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Keema Ghotala at Majestic Pune

Some dishes operate on ‘shock and awe’. When you see them for the first time, you stare at ‘em with your mouth open (atleast for a few seconds). The Keema Ghotala did the same to me.

I’d heard of the legendary keema pao, but of the ‘Ghotala’; never. A few days ago, I was house-hunting in Pune; temporary accomodation, lest y’all think I’ve permanently shifted here. And I saw this nice old looking restaurant called Majestic, with an open air feel, but a ghastly Coca Cola painted wall on the exterior. In fact, between Coke and Pepsi, the aesthetics of Indian streets have been corrupted beyond repair. In the name of free signage, 70-75 per cent is their own horrible signage and a measly 25-30 per cent is for the restaurant or kiosk. How absurd! It's time our boys saw through the ‘American Kootneeti’. Sigh! Anyway!

So I went inside Majestic. It had a nice old world charm; typical Irani cafe serving chai, brun maska, keema and other usual suspects. Scrolling the wall menu, I stared at Keema Ghotala for a few seconds. Ghotala! (scam, or call it mess). Very intriguing! And this wasn’t some creative-artistic alternate place. Its was a straightforward old fashioned Irani cafe!

Now, for those of you who’ve grown up in Mumbai, Pune or adjoining areas, you’ll be thinking; “theek hai”, what’s the fuss about? But if you’re not, then I’m sure the Keema Ghotala will certainly bring a smile to your face. So I ordered it (had to, na) with Brun Maska. I’ve had many a pao and was a bit curious about Brun. Expecting a variant of the pao, I was surprised with what came. I’d say that the Brun is Parsee baking at its best. Hard crumbly-exterior soft-interior and very light. I was impressed by this level of quality produced out of a basic setup and without modern now-can’t-do-without bakery technology. Truly impressive! So the Brun Maska (cut into slices and smeared with loads of butter) came with the Keema Ghotala (very simply pre-cooked mutton keema (minced) scrambled with eggs, onion, tomato, capsicum and spices.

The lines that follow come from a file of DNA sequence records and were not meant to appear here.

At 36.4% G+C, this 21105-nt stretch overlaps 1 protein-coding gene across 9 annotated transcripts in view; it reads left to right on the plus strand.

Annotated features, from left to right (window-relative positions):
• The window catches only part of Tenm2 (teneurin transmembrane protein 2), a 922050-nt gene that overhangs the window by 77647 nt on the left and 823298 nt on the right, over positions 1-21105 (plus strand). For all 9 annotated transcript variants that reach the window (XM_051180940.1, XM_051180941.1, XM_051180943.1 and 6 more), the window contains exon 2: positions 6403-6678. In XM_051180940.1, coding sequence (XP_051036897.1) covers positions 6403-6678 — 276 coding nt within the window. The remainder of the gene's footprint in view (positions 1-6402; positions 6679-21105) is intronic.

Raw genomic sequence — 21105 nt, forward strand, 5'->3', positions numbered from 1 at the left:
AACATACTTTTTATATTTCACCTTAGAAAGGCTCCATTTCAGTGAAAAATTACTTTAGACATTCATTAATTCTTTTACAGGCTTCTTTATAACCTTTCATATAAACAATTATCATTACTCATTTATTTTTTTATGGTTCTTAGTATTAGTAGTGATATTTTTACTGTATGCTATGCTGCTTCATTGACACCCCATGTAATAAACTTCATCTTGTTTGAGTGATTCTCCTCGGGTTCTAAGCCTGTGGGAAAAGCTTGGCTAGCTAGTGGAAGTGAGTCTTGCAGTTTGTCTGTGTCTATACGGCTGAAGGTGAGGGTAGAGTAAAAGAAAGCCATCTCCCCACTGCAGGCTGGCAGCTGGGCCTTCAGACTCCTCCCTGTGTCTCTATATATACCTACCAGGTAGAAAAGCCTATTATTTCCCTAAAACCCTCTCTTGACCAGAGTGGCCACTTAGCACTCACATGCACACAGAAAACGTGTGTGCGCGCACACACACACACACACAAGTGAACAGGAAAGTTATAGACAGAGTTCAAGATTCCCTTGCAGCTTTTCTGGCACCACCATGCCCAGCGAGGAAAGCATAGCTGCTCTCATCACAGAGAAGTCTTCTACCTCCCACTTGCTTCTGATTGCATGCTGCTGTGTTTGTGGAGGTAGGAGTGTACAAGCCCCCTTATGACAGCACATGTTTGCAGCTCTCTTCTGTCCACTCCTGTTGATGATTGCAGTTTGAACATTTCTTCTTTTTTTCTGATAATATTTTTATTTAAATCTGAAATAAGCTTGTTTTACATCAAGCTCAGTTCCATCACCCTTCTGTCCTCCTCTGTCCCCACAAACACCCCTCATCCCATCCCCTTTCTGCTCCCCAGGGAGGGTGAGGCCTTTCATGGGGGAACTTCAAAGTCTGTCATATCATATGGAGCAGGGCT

So the Keema Ghotala with Brun Maska at Majestic in Pune was a treat. I had it just a few days ago and I’m already craving it.  Majestic seemed like quite a no-nonsense kinda place, that’s why the sign above says “No reading and writing in the restaurant”. It seems like many a writer or philosopher would’ve whiled away his or her time in this place. So Chowder Singh quitely took out his net book to do some work while waiting for Keema Ghotala. After all the sign said nothing about not working on a laptop or netbook!!

Chowder Singh da jawaab nahin!
Chowder Singh da ilaaj bhi nahin!
Most surprisingly, Mumbai and Pune aren’t the only places where Keema Ghotala seems to have made an impression; the Pakistanis too love this dish and this is probably due to the influence of the Parsee community in Karachi and around. BTW did you know Jinnah’s second wife Maryam Jinnah was a Parsee (Rattanbai Petit; also Nusli Wadia’s grandmom) before converting to Islam to marry Jinnah. Though she never was in Pakistan, the community has presence there; atleast used to.
Well, if you’re in Pune and wish to visit Majestic; here’s the address - Tukaram Gunaji Bidkar Chowk, Camp Area, Pune. Happy hunting and chow-chow!
Mutton Ghotala with pav
Check out the signage dominating the eatery's name!!
the wall menu!!
"no reading or writing"
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12-MARCH-2012 Chowder Singh
Mandira. Its an old place. So decor wise it's not the best. Hygiene wise, decent.
27-FEBRUARY-2012 mandira sinha
I can almost taste it the way you describe it... was it hygenic though?
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